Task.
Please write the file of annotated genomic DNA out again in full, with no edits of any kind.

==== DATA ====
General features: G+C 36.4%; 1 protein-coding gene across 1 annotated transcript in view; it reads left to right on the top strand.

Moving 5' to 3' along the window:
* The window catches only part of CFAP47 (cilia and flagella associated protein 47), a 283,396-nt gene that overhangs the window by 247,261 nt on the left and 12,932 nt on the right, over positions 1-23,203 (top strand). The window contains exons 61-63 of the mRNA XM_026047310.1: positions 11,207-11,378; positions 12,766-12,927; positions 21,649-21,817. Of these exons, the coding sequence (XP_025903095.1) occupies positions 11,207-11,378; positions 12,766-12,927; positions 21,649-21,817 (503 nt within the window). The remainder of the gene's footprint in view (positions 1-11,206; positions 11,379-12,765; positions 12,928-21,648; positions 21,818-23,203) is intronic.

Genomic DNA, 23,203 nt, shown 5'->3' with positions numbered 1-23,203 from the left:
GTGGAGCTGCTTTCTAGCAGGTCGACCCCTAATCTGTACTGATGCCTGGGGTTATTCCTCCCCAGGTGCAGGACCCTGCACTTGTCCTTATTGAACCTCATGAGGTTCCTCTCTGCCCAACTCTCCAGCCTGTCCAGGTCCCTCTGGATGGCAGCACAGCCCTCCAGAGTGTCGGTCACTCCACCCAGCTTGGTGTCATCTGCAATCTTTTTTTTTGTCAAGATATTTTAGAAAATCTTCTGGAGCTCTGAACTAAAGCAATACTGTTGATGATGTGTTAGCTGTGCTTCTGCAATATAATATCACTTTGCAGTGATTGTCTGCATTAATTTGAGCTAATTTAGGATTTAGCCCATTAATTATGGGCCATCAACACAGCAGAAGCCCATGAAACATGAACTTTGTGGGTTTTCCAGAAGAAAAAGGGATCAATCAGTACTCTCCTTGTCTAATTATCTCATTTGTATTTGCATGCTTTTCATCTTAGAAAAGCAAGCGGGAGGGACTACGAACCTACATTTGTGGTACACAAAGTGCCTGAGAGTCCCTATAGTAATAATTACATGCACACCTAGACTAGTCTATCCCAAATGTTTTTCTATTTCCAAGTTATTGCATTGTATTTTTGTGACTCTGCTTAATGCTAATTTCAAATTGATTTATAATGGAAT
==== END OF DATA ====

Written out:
General features: G+C 36.4%; 1 protein-coding gene across 1 annotated transcript in view; it reads left to right on the top strand.

Moving 5' to 3' along the window:
* The window catches only part of CFAP47 (cilia and flagella associated protein 47), a 283,396-nt gene that overhangs the window by 247,261 nt on the left and 12,932 nt on the right, over positions 1-23,203 (top strand). The window contains exons 61-63 of the mRNA XM_026047310.1: positions 11,207-11,378; positions 12,766-12,927; positions 21,649-21,817. Of these exons, the coding sequence (XP_025903095.1) occupies positions 11,207-11,378; positions 12,766-12,927; positions 21,649-21,817 (503 nt within the window). The remainder of the gene's footprint in view (positions 1-11,206; positions 11,379-12,765; positions 12,928-21,648; positions 21,818-23,203) is intronic.

Genomic DNA, 23,203 nt, shown 5'->3' with positions numbered 1-23,203 from the left:
GTGGAGCTGCTTTCTAGCAGGTCGACCCCTAATCTGTACTGATGCCTGGGGTTATTCCTCCCCAGGTGCAGGACCCTGCACTTGTCCTTATTGAACCTCATGAGGTTCCTCTCTGCCCAACTCTCCAGCCTGTCCAGGTCCCTCTGGATGGCAGCACAGCCCTCCAGAGTGTCGGTCACTCCACCCAGCTTGGTGTCATCTGCAATCTTTTTTTTTGTCAAGATATTTTAGAAAATCTTCTGGAGCTCTGAACTAAAGCAATACTGTTGATGATGTGTTAGCTGTGCTTCTGCAATATAATATCACTTTGCAGTGATTGTCTGCATTAATTTGAGCTAATTTAGGATTTAGCCCATTAATTATGGGCCATCAACACAGCAGAAGCCCATGAAACATGAACTTTGTGGGTTTTCCAGAAGAAAAAGGGATCAATCAGTACTCTCCTTGTCTAATTATCTCATTTGTATTTGCATGCTTTTCATCTTAGAAAAGCAAGCGGGAGGGACTACGAACCTACATTTGTGGTACACAAAGTGCCTGAGAGTCCCTATAGTAATAATTACATGCACACCTAGACTAGTCTATCCCAAATGTTTTTCTATTTCCAAGTTATTGCATTGTATTTTTGTGACTCTGCTTAATGCTAATTTCAAATTGATTTATAATGGAAT